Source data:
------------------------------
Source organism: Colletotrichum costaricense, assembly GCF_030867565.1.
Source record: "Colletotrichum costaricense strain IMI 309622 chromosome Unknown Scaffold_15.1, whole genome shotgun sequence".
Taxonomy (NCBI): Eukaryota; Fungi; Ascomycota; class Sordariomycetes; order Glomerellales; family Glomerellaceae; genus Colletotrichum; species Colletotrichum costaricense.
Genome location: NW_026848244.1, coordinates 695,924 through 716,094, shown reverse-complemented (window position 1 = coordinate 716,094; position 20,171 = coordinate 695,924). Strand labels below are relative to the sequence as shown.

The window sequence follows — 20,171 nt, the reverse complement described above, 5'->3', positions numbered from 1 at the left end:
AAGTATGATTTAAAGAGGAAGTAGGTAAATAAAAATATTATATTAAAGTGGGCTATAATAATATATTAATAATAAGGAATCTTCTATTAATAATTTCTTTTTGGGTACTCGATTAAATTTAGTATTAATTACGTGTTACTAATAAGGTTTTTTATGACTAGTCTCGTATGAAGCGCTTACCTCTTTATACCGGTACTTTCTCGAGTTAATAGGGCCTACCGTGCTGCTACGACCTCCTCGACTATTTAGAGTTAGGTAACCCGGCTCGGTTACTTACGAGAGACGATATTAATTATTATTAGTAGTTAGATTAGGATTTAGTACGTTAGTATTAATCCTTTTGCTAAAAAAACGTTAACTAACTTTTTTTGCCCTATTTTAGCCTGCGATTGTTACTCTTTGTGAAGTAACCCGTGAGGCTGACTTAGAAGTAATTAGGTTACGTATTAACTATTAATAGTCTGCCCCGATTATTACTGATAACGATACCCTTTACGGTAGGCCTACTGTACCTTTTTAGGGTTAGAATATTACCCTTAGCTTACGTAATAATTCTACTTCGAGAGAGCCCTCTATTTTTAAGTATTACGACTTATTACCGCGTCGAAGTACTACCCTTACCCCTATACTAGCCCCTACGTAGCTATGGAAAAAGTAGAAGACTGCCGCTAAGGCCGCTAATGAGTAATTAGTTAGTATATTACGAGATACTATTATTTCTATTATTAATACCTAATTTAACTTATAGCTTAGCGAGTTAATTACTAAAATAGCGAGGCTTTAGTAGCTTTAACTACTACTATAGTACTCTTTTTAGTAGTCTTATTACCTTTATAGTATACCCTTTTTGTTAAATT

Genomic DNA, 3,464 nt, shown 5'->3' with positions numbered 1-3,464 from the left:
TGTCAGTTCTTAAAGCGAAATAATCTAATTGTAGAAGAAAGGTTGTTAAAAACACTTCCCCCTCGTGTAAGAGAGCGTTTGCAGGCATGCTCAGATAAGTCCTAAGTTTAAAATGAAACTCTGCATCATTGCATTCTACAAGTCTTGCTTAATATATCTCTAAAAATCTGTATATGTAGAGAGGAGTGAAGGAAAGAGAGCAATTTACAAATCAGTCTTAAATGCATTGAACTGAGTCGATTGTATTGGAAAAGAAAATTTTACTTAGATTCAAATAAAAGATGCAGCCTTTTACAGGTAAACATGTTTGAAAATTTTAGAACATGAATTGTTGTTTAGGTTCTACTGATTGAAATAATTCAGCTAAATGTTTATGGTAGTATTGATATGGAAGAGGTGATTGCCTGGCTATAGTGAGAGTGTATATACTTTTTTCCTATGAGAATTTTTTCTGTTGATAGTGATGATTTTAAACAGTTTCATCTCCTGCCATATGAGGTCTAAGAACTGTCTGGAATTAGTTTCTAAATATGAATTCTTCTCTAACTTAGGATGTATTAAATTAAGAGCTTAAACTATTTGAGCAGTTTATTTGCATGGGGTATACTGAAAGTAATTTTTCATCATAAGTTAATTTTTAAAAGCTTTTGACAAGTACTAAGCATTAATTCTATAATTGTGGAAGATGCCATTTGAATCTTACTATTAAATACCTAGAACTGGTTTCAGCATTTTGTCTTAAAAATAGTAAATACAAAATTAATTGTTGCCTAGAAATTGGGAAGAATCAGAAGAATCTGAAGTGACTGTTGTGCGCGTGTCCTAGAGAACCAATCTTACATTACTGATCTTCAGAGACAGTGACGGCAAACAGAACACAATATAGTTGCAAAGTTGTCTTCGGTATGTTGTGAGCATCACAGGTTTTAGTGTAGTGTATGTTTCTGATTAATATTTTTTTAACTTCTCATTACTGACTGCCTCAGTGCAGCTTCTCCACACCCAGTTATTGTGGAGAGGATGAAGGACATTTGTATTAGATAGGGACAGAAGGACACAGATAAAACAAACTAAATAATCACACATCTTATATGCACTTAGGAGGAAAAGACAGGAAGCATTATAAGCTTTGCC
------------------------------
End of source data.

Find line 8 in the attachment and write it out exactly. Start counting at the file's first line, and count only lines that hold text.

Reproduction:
TGTCAGTTCTTAAAGCGAAATAATCTAATTGTAGAAGAAAGGTTGTTAAAAACACTTCCCCCTCGTGTAAGAGAGCGTTTGCAGGCATGCTCAGATAAGTCCTAAGTTTAAAATGAAACTCTGCATCATTGCATTCTACAAGTCTTGCTTAATATATCTCTAAAAATCTGTATATGTAGAGAGGAGTGAAGGAAAGAGAGCAATTTACAAATCAGTCTTAAATGCATTGAACTGAGTCGATTGTATTGGAAAAGAAAATTTTACTTAGATTCAAATAAAAGATGCAGCCTTTTACAGGTAAACATGTTTGAAAATTTTAGAACATGAATTGTTGTTTAGGTTCTACTGATTGAAATAATTCAGCTAAATGTTTATGGTAGTATTGATATGGAAGAGGTGATTGCCTGGCTATAGTGAGAGTGTATATACTTTTTTCCTATGAGAATTTTTTCTGTTGATAGTGATGATTTTAAACAGTTTCATCTCCTGCCATATGAGGTCTAAGAACTGTCTGGAATTAGTTTCTAAATATGAATTCTTCTCTAACTTAGGATGTATTAAATTAAGAGCTTAAACTATTTGAGCAGTTTATTTGCATGGGGTATACTGAAAGTAATTTTTCATCATAAGTTAATTTTTAAAAGCTTTTGACAAGTACTAAGCATTAATTCTATAATTGTGGAAGATGCCATTTGAATCTTACTATTAAATACCTAGAACTGGTTTCAGCATTTTGTCTTAAAAATAGTAAATACAAAATTAATTGTTGCCTAGAAATTGGGAAGAATCAGAAGAATCTGAAGTGACTGTTGTGCGCGTGTCCTAGAGAACCAATCTTACATTACTGATCTTCAGAGACAGTGACGGCAAACAGAACACAATATAGTTGCAAAGTTGTCTTCGGTATGTTGTGAGCATCACAGGTTTTAGTGTAGTGTATGTTTCTGATTAATATTTTTTTAACTTCTCATTACTGACTGCCTCAGTGCAGCTTCTCCACACCCAGTTATTGTGGAGAGGATGAAGGACATTTGTATTAGATAGGGACAGAAGGACACAGATAAAACAAACTAAATAATCACACATCTTATATGCACTTAGGAGGAAAAGACAGGAAGCATTATAAGCTTTGCC